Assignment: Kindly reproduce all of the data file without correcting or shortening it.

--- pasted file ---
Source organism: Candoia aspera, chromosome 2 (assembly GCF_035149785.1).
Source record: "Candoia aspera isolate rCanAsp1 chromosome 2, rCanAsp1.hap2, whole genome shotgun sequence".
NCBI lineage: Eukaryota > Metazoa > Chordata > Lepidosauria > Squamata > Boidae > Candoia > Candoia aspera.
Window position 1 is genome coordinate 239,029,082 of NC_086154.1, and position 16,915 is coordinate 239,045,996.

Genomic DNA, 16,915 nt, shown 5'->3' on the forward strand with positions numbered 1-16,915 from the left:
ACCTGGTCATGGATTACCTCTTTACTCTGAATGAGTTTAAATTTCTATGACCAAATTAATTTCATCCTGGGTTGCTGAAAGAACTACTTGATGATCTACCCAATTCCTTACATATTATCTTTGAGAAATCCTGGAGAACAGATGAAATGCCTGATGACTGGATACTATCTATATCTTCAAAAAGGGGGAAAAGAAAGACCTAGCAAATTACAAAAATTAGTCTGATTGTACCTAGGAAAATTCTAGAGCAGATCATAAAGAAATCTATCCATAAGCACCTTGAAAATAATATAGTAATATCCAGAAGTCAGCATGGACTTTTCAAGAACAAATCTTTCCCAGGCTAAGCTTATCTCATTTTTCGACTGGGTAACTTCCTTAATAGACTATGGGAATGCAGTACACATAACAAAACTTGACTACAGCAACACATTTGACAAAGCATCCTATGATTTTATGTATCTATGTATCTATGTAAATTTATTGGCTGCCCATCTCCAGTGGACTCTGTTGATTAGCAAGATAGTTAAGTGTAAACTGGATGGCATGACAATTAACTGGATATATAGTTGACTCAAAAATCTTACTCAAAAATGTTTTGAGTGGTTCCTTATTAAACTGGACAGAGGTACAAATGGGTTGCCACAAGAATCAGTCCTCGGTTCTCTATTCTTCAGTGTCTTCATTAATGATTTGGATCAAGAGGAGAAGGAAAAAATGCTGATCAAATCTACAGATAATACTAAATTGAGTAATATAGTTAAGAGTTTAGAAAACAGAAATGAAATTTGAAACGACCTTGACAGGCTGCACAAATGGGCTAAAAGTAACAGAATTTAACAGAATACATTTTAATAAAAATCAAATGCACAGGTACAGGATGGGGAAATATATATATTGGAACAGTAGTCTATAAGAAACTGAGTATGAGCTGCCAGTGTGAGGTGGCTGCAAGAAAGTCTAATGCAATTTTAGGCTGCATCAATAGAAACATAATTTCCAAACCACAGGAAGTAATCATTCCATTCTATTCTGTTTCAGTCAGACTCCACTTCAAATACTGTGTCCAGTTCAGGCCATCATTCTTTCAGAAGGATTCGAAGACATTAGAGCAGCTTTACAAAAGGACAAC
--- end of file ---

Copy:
Source organism: Candoia aspera, chromosome 2 (assembly GCF_035149785.1).
Source record: "Candoia aspera isolate rCanAsp1 chromosome 2, rCanAsp1.hap2, whole genome shotgun sequence".
NCBI lineage: Eukaryota > Metazoa > Chordata > Lepidosauria > Squamata > Boidae > Candoia > Candoia aspera.
Window position 1 is genome coordinate 239,029,082 of NC_086154.1, and position 16,915 is coordinate 239,045,996.

Genomic DNA, 16,915 nt, shown 5'->3' on the forward strand with positions numbered 1-16,915 from the left:
ACCTGGTCATGGATTACCTCTTTACTCTGAATGAGTTTAAATTTCTATGACCAAATTAATTTCATCCTGGGTTGCTGAAAGAACTACTTGATGATCTACCCAATTCCTTACATATTATCTTTGAGAAATCCTGGAGAACAGATGAAATGCCTGATGACTGGATACTATCTATATCTTCAAAAAGGGGGAAAAGAAAGACCTAGCAAATTACAAAAATTAGTCTGATTGTACCTAGGAAAATTCTAGAGCAGATCATAAAGAAATCTATCCATAAGCACCTTGAAAATAATATAGTAATATCCAGAAGTCAGCATGGACTTTTCAAGAACAAATCTTTCCCAGGCTAAGCTTATCTCATTTTTCGACTGGGTAACTTCCTTAATAGACTATGGGAATGCAGTACACATAACAAAACTTGACTACAGCAACACATTTGACAAAGCATCCTATGATTTTATGTATCTATGTATCTATGTAAATTTATTGGCTGCCCATCTCCAGTGGACTCTGTTGATTAGCAAGATAGTTAAGTGTAAACTGGATGGCATGACAATTAACTGGATATATAGTTGACTCAAAAATCTTACTCAAAAATGTTTTGAGTGGTTCCTTATTAAACTGGACAGAGGTACAAATGGGTTGCCACAAGAATCAGTCCTCGGTTCTCTATTCTTCAGTGTCTTCATTAATGATTTGGATCAAGAGGAGAAGGAAAAAATGCTGATCAAATCTACAGATAATACTAAATTGAGTAATATAGTTAAGAGTTTAGAAAACAGAAATGAAATTTGAAACGACCTTGACAGGCTGCACAAATGGGCTAAAAGTAACAGAATTTAACAGAATACATTTTAATAAAAATCAAATGCACAGGTACAGGATGGGGAAATATATATATTGGAACAGTAGTCTATAAGAAACTGAGTATGAGCTGCCAGTGTGAGGTGGCTGCAAGAAAGTCTAATGCAATTTTAGGCTGCATCAATAGAAACATAATTTCCAAACCACAGGAAGTAATCATTCCATTCTATTCTGTTTCAGTCAGACTCCACTTCAAATACTGTGTCCAGTTCAGGCCATCATTCTTTCAGAAGGATTCGAAGACATTAGAGCAGCTTTACAAAAGGACAAC